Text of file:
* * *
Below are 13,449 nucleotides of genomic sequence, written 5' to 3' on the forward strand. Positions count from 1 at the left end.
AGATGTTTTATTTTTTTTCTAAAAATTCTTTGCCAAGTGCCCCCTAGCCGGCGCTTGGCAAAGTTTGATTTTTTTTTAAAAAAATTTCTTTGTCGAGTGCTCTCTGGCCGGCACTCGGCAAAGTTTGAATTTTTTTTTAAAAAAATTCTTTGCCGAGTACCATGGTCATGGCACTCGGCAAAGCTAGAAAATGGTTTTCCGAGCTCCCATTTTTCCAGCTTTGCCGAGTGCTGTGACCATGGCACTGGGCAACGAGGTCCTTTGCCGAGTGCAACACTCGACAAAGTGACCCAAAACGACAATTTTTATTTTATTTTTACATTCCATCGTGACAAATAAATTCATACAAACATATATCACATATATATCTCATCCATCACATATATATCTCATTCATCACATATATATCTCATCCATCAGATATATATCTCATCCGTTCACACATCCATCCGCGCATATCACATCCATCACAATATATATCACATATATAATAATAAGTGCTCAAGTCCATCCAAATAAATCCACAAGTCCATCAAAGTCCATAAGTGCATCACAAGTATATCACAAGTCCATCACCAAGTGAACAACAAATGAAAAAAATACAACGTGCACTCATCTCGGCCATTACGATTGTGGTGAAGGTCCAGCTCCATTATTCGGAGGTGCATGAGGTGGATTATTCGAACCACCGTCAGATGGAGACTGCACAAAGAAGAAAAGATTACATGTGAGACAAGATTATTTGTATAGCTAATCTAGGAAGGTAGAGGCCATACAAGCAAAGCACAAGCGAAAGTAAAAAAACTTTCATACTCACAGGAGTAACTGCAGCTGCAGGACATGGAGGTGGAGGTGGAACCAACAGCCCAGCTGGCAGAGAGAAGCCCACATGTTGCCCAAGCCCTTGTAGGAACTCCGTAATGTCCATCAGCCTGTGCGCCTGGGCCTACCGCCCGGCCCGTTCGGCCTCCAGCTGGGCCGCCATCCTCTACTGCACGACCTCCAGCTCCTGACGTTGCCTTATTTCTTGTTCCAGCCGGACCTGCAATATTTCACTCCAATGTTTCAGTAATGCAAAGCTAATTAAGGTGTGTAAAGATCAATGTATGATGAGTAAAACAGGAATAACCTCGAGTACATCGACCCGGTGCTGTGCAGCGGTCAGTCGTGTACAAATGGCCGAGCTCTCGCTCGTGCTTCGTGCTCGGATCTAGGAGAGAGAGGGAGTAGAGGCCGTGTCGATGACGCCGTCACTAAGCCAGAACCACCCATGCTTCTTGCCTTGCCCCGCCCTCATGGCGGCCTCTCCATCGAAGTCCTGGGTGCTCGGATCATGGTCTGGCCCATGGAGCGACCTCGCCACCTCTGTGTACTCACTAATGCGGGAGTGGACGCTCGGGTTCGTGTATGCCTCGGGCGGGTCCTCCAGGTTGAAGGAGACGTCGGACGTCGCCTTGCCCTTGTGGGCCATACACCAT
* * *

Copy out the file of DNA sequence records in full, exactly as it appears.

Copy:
Below are 13,449 nucleotides of genomic sequence, written 5' to 3' on the forward strand. Positions count from 1 at the left end.
AGATGTTTTATTTTTTTTCTAAAAATTCTTTGCCAAGTGCCCCCTAGCCGGCGCTTGGCAAAGTTTGATTTTTTTTTAAAAAAATTTCTTTGTCGAGTGCTCTCTGGCCGGCACTCGGCAAAGTTTGAATTTTTTTTTAAAAAAATTCTTTGCCGAGTACCATGGTCATGGCACTCGGCAAAGCTAGAAAATGGTTTTCCGAGCTCCCATTTTTCCAGCTTTGCCGAGTGCTGTGACCATGGCACTGGGCAACGAGGTCCTTTGCCGAGTGCAACACTCGACAAAGTGACCCAAAACGACAATTTTTATTTTATTTTTACATTCCATCGTGACAAATAAATTCATACAAACATATATCACATATATATCTCATCCATCACATATATATCTCATTCATCACATATATATCTCATCCATCAGATATATATCTCATCCGTTCACACATCCATCCGCGCATATCACATCCATCACAATATATATCACATATATAATAATAAGTGCTCAAGTCCATCCAAATAAATCCACAAGTCCATCAAAGTCCATAAGTGCATCACAAGTATATCACAAGTCCATCACCAAGTGAACAACAAATGAAAAAAATACAACGTGCACTCATCTCGGCCATTACGATTGTGGTGAAGGTCCAGCTCCATTATTCGGAGGTGCATGAGGTGGATTATTCGAACCACCGTCAGATGGAGACTGCACAAAGAAGAAAAGATTACATGTGAGACAAGATTATTTGTATAGCTAATCTAGGAAGGTAGAGGCCATACAAGCAAAGCACAAGCGAAAGTAAAAAAACTTTCATACTCACAGGAGTAACTGCAGCTGCAGGACATGGAGGTGGAGGTGGAACCAACAGCCCAGCTGGCAGAGAGAAGCCCACATGTTGCCCAAGCCCTTGTAGGAACTCCGTAATGTCCATCAGCCTGTGCGCCTGGGCCTACCGCCCGGCCCGTTCGGCCTCCAGCTGGGCCGCCATCCTCTACTGCACGACCTCCAGCTCCTGACGTTGCCTTATTTCTTGTTCCAGCCGGACCTGCAATATTTCACTCCAATGTTTCAGTAATGCAAAGCTAATTAAGGTGTGTAAAGATCAATGTATGATGAGTAAAACAGGAATAACCTCGAGTACATCGACCCGGTGCTGTGCAGCGGTCAGTCGTGTACAAATGGCCGAGCTCTCGCTCGTGCTTCGTGCTCGGATCTAGGAGAGAGAGGGAGTAGAGGCCGTGTCGATGACGCCGTCACTAAGCCAGAACCACCCATGCTTCTTGCCTTGCCCCGCCCTCATGGCGGCCTCTCCATCGAAGTCCTGGGTGCTCGGATCATGGTCTGGCCCATGGAGCGACCTCGCCACCTCTGTGTACTCACTAATGCGGGAGTGGACGCTCGGGTTCGTGTATGCCTCGGGCGGGTCCTCCAGGTTGAAGGAGACGTCGGACGTCGCCTTGCCCTTGTGGGCCATACACCAT